The beginning of the end for athletics?

The last couple of weeks we heard how WADA, or at least its director David Howman, basically pleaded for criminal prosecution of doping-athletes. This plea was well received by and even supported by many high-level sports executives in their quest to abolish the “doping demon”. This week the world of athletics got a big “surprise”. Lamine Diack, ex-president of the IAAF, was arrested on suspicion of having “whitewashed” hundreds of positive doping-tests for money. And so was long-term anti-doping doctor Gabriel Dolle.

Surprisingly the voices of sport executives are not heard anymore. No demand for prison sentences or steep fines from that side. Could it be that the taking of doping-substances by athletes is considered a much higher level of “crime” than being instrumental in covering up hundreds of positive tests and getting a handsome sum of money to do so. Many people suspect this is only the tip of the corruption iceberg within the IAAF.

Nobody is asking for a Lance Armstrong-like treatment for Diack and Dolle: i.e. paying back not only the bribes they received, but also their salaries since they failed what they were paid for. So far nobody has had the guts to stand up and demand a long term imprisonment for Gabriel Dolle who has been in charge of anti-doping for the longest time, even David Howman is silent now.

All this once again raises the important question: who controls the controllers and who applies justice to the makers of the rules?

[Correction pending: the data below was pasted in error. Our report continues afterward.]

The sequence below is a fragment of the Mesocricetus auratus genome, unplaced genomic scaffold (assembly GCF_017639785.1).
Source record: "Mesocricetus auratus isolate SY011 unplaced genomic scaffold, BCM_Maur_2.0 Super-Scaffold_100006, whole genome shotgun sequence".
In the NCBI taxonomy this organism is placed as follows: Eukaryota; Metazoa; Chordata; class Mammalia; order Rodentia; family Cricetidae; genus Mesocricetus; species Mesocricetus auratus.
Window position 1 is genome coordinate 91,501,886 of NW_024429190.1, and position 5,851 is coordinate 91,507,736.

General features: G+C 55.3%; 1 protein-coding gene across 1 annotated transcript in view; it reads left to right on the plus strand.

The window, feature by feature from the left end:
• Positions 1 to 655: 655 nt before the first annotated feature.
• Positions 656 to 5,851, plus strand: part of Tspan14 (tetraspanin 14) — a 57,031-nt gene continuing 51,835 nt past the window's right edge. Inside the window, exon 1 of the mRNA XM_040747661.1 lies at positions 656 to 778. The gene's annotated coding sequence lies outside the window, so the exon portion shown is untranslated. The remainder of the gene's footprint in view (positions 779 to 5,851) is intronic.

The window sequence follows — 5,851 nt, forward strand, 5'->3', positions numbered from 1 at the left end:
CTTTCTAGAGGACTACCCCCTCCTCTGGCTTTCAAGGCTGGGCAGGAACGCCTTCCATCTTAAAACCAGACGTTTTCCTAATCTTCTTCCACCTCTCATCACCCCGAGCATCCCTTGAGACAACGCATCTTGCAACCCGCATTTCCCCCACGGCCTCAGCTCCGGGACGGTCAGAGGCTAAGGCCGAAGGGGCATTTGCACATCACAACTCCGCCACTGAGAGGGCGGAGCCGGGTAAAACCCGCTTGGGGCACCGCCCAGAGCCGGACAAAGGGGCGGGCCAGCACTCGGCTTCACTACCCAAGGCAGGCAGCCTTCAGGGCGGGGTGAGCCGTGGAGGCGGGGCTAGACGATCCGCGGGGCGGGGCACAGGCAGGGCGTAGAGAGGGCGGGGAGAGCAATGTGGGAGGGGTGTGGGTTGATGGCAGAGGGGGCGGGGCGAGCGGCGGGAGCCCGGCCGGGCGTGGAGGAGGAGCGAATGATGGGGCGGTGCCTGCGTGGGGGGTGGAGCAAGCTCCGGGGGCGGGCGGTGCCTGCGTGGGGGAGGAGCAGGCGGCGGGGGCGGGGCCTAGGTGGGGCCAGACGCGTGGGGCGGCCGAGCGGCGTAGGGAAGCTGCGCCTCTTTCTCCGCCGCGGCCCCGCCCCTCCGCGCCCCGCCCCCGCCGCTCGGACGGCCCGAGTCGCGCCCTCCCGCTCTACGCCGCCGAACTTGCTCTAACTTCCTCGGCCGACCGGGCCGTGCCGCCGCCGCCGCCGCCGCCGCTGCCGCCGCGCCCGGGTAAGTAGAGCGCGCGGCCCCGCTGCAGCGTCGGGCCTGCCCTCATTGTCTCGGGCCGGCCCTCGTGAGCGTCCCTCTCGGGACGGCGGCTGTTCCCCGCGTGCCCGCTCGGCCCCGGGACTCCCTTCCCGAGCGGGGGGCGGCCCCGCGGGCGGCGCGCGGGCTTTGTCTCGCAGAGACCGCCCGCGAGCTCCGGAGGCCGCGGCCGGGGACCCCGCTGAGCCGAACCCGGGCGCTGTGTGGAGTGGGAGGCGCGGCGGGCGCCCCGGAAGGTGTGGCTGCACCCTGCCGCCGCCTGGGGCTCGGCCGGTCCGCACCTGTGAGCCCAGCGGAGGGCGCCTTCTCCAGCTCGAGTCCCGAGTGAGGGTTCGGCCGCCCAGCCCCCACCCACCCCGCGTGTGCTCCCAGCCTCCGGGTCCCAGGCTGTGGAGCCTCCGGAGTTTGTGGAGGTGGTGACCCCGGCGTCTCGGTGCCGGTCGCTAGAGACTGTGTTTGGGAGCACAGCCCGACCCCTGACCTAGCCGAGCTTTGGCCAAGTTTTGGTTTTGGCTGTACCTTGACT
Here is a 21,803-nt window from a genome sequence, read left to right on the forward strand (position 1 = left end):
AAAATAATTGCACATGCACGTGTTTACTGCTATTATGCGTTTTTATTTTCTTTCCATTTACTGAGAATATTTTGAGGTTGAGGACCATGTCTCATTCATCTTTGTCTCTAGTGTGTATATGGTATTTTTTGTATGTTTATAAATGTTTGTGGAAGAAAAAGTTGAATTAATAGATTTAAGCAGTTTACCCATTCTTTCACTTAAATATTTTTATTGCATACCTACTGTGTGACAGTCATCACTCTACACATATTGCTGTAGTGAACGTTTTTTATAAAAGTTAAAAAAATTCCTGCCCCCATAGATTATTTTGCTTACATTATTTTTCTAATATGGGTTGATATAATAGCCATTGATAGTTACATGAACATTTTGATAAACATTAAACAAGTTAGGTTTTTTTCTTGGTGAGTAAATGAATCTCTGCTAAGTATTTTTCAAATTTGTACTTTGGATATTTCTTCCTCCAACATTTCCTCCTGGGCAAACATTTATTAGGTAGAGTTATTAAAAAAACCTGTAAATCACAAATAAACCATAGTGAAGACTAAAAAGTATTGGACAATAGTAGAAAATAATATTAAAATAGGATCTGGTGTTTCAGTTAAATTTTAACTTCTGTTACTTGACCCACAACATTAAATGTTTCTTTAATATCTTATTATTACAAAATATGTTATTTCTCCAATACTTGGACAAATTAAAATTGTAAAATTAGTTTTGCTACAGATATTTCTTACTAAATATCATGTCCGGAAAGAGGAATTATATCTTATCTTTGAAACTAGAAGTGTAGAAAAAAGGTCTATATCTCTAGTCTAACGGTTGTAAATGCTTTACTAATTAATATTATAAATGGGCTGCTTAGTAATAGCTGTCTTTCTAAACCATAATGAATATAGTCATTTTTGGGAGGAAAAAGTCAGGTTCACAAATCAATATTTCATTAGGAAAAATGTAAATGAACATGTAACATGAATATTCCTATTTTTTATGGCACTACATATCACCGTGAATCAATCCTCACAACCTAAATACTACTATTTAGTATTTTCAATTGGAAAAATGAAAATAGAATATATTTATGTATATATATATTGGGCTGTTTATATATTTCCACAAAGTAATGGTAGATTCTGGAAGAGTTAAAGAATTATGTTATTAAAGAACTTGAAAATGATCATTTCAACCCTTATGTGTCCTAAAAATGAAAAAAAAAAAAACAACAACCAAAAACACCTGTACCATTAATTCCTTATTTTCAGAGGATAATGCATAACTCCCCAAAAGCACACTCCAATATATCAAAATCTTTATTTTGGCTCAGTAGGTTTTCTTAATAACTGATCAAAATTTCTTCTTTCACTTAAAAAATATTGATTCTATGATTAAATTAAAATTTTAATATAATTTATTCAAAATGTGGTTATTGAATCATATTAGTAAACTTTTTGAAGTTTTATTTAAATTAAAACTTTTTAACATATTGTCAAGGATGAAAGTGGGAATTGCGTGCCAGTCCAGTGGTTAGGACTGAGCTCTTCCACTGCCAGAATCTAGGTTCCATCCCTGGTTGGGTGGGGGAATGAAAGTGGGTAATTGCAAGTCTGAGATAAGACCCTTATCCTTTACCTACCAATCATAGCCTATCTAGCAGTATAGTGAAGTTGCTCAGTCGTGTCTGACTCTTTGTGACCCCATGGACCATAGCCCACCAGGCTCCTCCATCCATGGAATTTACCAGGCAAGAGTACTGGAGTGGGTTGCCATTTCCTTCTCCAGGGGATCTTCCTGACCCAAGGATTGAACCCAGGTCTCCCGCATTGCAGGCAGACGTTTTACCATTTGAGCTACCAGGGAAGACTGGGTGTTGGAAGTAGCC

The gap between these two levels in sports, the athletes and the executives, seems to be widening rapidly. The athletes are requested to give up their civil rights in order to participate in their sports, are subject to more and more demonic rules and regulations and have very little opportunity to defend themselves. Let alone to speak openly about this without being subjected to scrutiny of the anti-doping authorities. And then the executives, who can lie, cheat, embezzle and / or whitewash money, be corrupt and show no integrity at all.

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Often they escape with a slap on the wrist or even unpunished. often they are only transferred to another important position in sport. No threats of fines, or prison terms here, no demands of returning the money. The IOC just recommended a lame, provisional suspension from the IOC for Diack………

Justice is only a joke when applied in this way. Justice was never meant to protect the strong and crack down hard on the weak. There is the misconception that athletes lie and cheat and sport executives do not.

The current policy of these executives is one of total destruction. It is the beginning of the destruction of the sport as we know it. One can just hope that I am wrong, time will tell.

About Henk Kraaijenhof

My name is Henk Kraaijenhof and I started this blog as a random collection of concepts, ideas, stories and events that are important or interesting to me in my work as an international performance consultant in a wide range of fields, and sometimes outside of my work. I will try to post a new entry every 3-4 days. Feel free to comment if you like.
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One Response to The beginning of the end for athletics?

  1. Henk, I couldn’t agree more with what you wrote in this article. What to do? Let it go and see what will happen? Don’t think so.

    The corruption and “doping-demon” is so widely spread that it seems almost impossible to fight it and win this battle…..but there is one hope that can keep the spirits high.
    The love of the sport itself, with all the Thousands participants who don’t need to earn a living from it or see themselves back on a TV screen, will take care of the survival of athletics……!

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